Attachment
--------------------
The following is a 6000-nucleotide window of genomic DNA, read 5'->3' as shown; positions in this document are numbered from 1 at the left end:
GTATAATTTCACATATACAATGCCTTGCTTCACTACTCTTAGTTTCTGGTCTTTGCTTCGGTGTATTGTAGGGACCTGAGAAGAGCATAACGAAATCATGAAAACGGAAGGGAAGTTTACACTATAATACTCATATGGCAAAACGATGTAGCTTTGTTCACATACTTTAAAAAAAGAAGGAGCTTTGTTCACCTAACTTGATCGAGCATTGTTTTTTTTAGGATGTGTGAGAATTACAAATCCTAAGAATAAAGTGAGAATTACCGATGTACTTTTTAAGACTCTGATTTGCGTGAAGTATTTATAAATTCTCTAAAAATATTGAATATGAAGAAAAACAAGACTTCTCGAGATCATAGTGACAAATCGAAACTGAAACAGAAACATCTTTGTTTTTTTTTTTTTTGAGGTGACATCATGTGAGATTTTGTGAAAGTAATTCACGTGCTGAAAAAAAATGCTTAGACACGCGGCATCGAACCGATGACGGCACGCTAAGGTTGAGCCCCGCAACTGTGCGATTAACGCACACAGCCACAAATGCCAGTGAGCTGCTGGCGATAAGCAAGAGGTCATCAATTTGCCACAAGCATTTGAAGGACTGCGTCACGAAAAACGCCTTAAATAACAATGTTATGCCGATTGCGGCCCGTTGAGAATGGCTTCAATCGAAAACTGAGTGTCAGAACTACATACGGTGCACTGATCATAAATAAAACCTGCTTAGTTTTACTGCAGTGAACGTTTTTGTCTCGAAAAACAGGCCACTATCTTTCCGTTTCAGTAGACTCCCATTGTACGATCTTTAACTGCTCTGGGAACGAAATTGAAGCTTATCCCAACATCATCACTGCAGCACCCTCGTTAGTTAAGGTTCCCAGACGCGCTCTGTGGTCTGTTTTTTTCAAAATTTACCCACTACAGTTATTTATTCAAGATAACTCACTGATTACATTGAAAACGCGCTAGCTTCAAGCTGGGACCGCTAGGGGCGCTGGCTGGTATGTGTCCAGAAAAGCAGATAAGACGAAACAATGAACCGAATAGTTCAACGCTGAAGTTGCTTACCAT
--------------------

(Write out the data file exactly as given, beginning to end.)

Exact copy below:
The following is a 6000-nucleotide window of genomic DNA, read 5'->3' as shown; positions in this document are numbered from 1 at the left end:
GTATAATTTCACATATACAATGCCTTGCTTCACTACTCTTAGTTTCTGGTCTTTGCTTCGGTGTATTGTAGGGACCTGAGAAGAGCATAACGAAATCATGAAAACGGAAGGGAAGTTTACACTATAATACTCATATGGCAAAACGATGTAGCTTTGTTCACATACTTTAAAAAAAGAAGGAGCTTTGTTCACCTAACTTGATCGAGCATTGTTTTTTTTAGGATGTGTGAGAATTACAAATCCTAAGAATAAAGTGAGAATTACCGATGTACTTTTTAAGACTCTGATTTGCGTGAAGTATTTATAAATTCTCTAAAAATATTGAATATGAAGAAAAACAAGACTTCTCGAGATCATAGTGACAAATCGAAACTGAAACAGAAACATCTTTGTTTTTTTTTTTTTTGAGGTGACATCATGTGAGATTTTGTGAAAGTAATTCACGTGCTGAAAAAAAATGCTTAGACACGCGGCATCGAACCGATGACGGCACGCTAAGGTTGAGCCCCGCAACTGTGCGATTAACGCACACAGCCACAAATGCCAGTGAGCTGCTGGCGATAAGCAAGAGGTCATCAATTTGCCACAAGCATTTGAAGGACTGCGTCACGAAAAACGCCTTAAATAACAATGTTATGCCGATTGCGGCCCGTTGAGAATGGCTTCAATCGAAAACTGAGTGTCAGAACTACATACGGTGCACTGATCATAAATAAAACCTGCTTAGTTTTACTGCAGTGAACGTTTTTGTCTCGAAAAACAGGCCACTATCTTTCCGTTTCAGTAGACTCCCATTGTACGATCTTTAACTGCTCTGGGAACGAAATTGAAGCTTATCCCAACATCATCACTGCAGCACCCTCGTTAGTTAAGGTTCCCAGACGCGCTCTGTGGTCTGTTTTTTTCAAAATTTACCCACTACAGTTATTTATTCAAGATAACTCACTGATTACATTGAAAACGCGCTAGCTTCAAGCTGGGACCGCTAGGGGCGCTGGCTGGTATGTGTCCAGAAAAGCAGATAAGACGAAACAATGAACCGAATAGTTCAACGCTGAAGTTGCTTACCAT